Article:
Is it going to be economical for ISPs and Content Providers to connect to a further co-terminous IXP (or two)? Can the NY market support that? Does it make traffic engineering more complex for networks which interconnect in NY? So complex that it’s not worth it? Or does it present an opportunity to be able to more finely slice-and-dice traffic and share the load?

Don’t forget we’re also in a market which has been traditionally biased toward minimising the amount of public switch-based peering in favour of private bi-lateral cross-connects. Sure, the viewpoint is changing, but are we looking for a further swing in a long-term behaviour?

We found out from experience in the 2000s that London can only really sustain two IXPs – LINX and LONAP. There were at least 4 well-known IXPs in London in the 2000s, along with several smaller ones. (Aside… if you Google for LIPEX today, you get a link to a cholesterol-reducing statin drug.)

Going to locations on the East Coast may have made sense when we sailed there in ships and it took us several weeks to do it, but that’s no reason for history to repeat itself in this day and age, is it? So why choose New York now?

Will the EU players become dominant in these markets? Will they manage to help fractured markets such as NY to coalesce? If they do, they will have achieved something that people have been trying to do for years. Or, will it turn out to be an interesting experiment and learning experience?

It will be interesting to see how this plays out over time.

IX Scotland – Why might it work this time?

Yesterday the BBC ran this news item about the launch of a new Internet Exchange in Edinburgh – IX Scotland. This is the latest in an emerging trend of local IXPs developing in the UK, such as IX Leeds and IX Manchester.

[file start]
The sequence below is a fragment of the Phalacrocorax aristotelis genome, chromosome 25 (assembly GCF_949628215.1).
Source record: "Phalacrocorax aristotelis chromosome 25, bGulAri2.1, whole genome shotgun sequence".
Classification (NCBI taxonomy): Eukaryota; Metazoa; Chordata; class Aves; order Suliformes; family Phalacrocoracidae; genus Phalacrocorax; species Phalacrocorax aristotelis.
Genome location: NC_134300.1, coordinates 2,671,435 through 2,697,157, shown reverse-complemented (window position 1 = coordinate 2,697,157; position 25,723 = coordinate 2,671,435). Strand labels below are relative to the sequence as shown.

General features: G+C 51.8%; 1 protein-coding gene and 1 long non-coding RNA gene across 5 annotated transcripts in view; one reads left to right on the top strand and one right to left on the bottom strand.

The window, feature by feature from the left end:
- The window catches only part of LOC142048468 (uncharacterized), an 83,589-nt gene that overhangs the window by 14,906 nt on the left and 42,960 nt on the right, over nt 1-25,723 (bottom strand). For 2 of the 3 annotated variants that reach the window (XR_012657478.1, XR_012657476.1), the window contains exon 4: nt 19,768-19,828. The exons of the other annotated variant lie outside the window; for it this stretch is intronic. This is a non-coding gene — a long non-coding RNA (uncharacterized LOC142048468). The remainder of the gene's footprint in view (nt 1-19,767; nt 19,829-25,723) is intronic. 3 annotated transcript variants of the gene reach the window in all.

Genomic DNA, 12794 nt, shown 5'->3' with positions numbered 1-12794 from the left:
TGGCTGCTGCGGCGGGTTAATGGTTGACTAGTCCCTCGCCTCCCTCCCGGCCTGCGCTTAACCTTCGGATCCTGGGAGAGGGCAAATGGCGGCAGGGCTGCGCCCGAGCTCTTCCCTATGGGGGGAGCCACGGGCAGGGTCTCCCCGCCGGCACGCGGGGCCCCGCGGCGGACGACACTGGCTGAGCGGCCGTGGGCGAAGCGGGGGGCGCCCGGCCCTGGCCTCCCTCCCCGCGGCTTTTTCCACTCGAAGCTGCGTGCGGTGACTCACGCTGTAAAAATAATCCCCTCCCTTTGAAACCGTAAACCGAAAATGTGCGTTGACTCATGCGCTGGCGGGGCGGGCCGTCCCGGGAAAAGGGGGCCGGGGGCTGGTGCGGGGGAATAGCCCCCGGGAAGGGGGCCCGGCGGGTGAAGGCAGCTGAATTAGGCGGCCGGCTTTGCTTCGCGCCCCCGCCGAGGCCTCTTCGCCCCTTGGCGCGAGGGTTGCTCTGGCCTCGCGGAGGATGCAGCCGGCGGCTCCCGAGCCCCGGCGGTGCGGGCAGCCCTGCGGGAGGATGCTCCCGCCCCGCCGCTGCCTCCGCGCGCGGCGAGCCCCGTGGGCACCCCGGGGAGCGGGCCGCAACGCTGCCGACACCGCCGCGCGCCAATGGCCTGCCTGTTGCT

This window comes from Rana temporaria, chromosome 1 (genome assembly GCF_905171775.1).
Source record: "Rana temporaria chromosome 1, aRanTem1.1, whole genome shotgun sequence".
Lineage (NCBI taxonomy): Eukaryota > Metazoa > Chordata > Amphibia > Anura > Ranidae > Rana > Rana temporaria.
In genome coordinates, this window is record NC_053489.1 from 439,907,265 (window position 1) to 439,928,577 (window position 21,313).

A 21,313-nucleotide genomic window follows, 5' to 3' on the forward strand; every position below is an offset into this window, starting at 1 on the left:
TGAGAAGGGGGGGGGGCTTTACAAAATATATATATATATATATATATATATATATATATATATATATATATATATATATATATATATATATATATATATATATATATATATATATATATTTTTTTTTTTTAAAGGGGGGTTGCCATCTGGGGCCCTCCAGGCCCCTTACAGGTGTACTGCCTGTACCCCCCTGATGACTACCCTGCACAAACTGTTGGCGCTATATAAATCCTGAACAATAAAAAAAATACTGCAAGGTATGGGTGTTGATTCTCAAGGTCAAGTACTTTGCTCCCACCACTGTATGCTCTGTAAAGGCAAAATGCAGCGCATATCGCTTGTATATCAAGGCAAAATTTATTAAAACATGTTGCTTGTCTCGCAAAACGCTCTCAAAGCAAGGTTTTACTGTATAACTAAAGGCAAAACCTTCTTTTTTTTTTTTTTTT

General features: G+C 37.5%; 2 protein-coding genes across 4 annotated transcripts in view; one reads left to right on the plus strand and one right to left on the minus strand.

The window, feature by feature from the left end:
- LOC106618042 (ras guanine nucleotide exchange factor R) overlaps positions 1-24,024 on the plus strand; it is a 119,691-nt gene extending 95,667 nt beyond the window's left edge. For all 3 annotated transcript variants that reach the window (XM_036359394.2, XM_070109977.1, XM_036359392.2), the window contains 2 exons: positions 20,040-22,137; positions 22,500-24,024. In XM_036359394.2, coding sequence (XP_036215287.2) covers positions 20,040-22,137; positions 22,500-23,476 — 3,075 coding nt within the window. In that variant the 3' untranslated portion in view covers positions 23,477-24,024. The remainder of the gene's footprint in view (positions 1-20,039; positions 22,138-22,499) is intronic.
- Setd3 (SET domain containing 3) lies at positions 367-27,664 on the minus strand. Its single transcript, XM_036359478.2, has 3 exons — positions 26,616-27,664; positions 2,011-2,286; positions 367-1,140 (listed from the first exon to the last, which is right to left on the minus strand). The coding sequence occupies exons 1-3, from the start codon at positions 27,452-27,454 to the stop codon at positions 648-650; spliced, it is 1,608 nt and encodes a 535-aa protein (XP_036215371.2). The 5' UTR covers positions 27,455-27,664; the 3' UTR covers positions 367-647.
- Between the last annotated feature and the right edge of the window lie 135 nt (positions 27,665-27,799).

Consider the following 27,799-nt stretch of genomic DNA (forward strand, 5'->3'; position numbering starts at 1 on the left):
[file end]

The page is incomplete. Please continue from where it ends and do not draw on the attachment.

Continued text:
There was some belief that this is the first Internet Exchange in Scotland, however those people have short memories. There have been two (or three) depending on how you look at it, attempts at getting a working IXP in Edinburgh in the past 15 years, all of which ultimately failed.

So, why should IX Scotland be any different to it’s predecessors? Continue reading “IX Scotland – Why might it work this time?”

My recent talk at INEX – Video

Or, I never thought of myself as a narcissist but…

Thanks to the folks at HEAnet, here’s a link to the video of the talk “It’s peering, Jim…” that I gave at the recent INEX meeting in Dublin, where I discuss topics such as changes in the US peering community thanks to Open-IX and try to untangle what people mean when they say “Regional Peering”.

The talk lasts around 20-25 minutes and I was really pleased to get around 15 minutes of questions at the end of it.

I also provide some fairly pragmatic advice to those seeking to start an IX in Northern Ireland during the questions. 🙂

mh_inex_video

AMS-IX: Green Light to Incorporate US entity

Members of the Dutch Amsterdam Internet Exchange have given the organisation a green light to incorporate a US entity in order to engage with the Open IX initiative and have the ability to run an exchange in the US while minimising risk to the Dutch association and the Dutch operating company.

This completes the announcements from the big 3 European exchanges (LINX, AMS-IX and DECIX) to operate interconnection services in the US, with the first to make an overt move being LINX, who are in the process of establishing an operation in Northern Virginia. DECIX issued a press release last week that they plan to enter the New York market, and now AMS-IX have a member endorsement to make a move.

There have been concerns amongst the Dutch technical community, who have long held AMS-IX in high regard, that establishing operations in the US will leave the AMS-IX as a whole vulnerable to the sort of systemic monitoring that has been revealed in the press in past weeks. While this is partly the reason for the AMS-IX company suggesting a separate legal entity, in order to hold the US operations at arms length, is it enough for some of the Dutch community? Seems not. In this message the Dutch R&E Network SURFnet seem to think the whole thing was rushed, might not be in the best interests of the community, and voted against the move.